I have had to do this with my tanks and helping friends move their tanks as well (i guess that is the price i pay for owning a pickup) this article really explains it all and the only other advice i have is to just take your time and be careful it is important to get the move done as fast as possible to stop the fish from getting overly stressed, but don’t rush to the point you start getting reckless. it is better to take an extra 20 min to make the move rather than screw up and break something…like the tank

  4. avatar

    These tips are priceless! Thank you for sharing! Moving home with a big fish tank is a really serious challenge! Greetings!

  5. avatar

    Thanks Elizabeth, good luck with your move!

  6. avatar

    Thank you so much for sharing this article! I am going to move to another apartment and I should move my aquarium too and I had no idea how exactly to do that. Thank you again for the nice advices! You helped a lot!

  7. avatar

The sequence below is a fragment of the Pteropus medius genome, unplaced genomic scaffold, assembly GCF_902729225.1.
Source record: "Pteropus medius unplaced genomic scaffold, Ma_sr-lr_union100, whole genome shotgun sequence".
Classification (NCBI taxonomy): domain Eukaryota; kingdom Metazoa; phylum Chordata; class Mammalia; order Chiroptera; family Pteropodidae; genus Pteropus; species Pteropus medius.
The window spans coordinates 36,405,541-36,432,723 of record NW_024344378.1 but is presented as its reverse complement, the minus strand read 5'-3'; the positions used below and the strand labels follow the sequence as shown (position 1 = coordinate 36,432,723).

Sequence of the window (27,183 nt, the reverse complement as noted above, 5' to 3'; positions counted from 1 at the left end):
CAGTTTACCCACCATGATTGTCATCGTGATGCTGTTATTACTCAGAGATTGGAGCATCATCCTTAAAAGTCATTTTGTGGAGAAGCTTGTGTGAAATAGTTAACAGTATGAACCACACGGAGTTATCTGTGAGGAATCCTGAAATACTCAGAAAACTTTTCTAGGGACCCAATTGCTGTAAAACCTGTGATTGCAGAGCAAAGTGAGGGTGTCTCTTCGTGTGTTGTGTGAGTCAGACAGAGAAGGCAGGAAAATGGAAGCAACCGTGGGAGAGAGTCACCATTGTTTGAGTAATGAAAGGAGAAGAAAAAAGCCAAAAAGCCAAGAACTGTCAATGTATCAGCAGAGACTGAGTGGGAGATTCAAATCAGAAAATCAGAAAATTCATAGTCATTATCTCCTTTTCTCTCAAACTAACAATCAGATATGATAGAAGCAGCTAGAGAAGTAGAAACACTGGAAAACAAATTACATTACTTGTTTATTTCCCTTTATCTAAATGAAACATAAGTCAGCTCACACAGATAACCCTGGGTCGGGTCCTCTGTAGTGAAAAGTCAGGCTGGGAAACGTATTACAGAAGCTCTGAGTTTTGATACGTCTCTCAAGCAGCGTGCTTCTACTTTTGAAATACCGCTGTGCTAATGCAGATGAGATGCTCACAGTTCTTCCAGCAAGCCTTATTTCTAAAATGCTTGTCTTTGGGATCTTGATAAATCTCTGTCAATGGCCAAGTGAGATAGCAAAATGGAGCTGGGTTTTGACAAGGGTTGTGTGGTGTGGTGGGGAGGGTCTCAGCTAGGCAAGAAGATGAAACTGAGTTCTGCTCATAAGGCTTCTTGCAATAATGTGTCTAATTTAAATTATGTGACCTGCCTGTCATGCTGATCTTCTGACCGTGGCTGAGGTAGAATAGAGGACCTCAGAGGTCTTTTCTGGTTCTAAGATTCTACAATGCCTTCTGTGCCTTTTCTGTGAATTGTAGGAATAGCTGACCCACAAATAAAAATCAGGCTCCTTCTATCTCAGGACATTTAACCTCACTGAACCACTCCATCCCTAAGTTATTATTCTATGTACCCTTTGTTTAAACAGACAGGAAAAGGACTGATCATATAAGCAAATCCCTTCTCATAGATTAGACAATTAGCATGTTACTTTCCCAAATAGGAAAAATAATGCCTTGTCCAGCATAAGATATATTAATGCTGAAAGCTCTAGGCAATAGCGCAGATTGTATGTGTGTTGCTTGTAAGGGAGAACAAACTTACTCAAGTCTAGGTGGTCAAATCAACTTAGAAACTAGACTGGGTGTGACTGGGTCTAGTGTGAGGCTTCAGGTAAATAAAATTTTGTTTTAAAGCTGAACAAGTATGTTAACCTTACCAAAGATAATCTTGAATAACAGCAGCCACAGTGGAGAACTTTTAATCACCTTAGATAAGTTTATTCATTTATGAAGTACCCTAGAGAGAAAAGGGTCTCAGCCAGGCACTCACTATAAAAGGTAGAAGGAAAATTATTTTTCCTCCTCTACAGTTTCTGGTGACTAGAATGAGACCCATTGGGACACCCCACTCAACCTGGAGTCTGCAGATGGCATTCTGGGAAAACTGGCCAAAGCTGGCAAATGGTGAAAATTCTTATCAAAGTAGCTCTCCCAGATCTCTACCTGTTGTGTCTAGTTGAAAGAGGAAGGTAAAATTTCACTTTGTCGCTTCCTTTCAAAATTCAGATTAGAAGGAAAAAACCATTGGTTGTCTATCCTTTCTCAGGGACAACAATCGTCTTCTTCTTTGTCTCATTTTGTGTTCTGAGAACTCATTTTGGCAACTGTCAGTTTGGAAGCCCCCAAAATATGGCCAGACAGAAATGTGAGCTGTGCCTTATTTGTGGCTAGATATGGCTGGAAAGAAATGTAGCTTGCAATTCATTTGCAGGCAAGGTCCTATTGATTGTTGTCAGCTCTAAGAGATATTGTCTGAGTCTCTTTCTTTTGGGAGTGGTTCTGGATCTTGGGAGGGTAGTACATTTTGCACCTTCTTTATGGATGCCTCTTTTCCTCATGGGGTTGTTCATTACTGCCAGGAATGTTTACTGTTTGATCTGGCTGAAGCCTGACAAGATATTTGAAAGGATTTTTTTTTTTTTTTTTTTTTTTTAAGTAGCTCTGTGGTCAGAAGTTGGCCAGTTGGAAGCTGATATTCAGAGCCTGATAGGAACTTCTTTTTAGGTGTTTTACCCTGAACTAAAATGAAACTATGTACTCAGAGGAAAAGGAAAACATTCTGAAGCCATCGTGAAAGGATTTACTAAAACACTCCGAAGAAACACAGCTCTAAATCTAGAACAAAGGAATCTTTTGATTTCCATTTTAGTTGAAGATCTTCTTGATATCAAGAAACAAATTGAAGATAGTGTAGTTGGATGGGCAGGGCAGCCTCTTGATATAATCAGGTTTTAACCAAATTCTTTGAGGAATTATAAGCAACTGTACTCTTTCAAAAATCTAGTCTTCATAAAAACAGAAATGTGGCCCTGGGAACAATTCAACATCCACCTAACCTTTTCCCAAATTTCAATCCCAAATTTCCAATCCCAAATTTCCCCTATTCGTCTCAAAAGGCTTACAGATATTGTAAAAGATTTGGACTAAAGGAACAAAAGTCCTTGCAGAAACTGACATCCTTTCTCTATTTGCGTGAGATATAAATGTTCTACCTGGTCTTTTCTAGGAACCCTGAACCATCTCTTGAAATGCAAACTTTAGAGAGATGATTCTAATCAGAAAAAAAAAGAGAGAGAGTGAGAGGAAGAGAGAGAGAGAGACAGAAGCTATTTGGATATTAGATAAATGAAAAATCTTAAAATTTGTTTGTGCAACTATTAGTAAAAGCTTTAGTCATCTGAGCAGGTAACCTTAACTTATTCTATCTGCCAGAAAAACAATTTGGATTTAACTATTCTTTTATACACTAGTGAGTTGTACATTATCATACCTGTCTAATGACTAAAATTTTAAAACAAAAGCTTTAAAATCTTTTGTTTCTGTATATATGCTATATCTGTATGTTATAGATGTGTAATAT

lol i love how you spent most of the article talking about the preparation because that’s true… it really is the most important part

  8. avatar

    Thanks Bill…I couldn’t agree more. Preparation is key! 🙂

  9. avatar

    Any help for upgrading to a tank double in size that must go in the exact spot as smaller one? Also going from gravel to sand. Running new filter already and will move the old one to new tank as well. Please help. This all happens in 4 days and I am terrified!

  10. avatar

    Hi Jane, We have a blog on How To Upgrade Your Aquarium with tips on just that! The same tips that we discussed here still apply.

  11. avatar

    Driving from MI to CA approx: 34hrs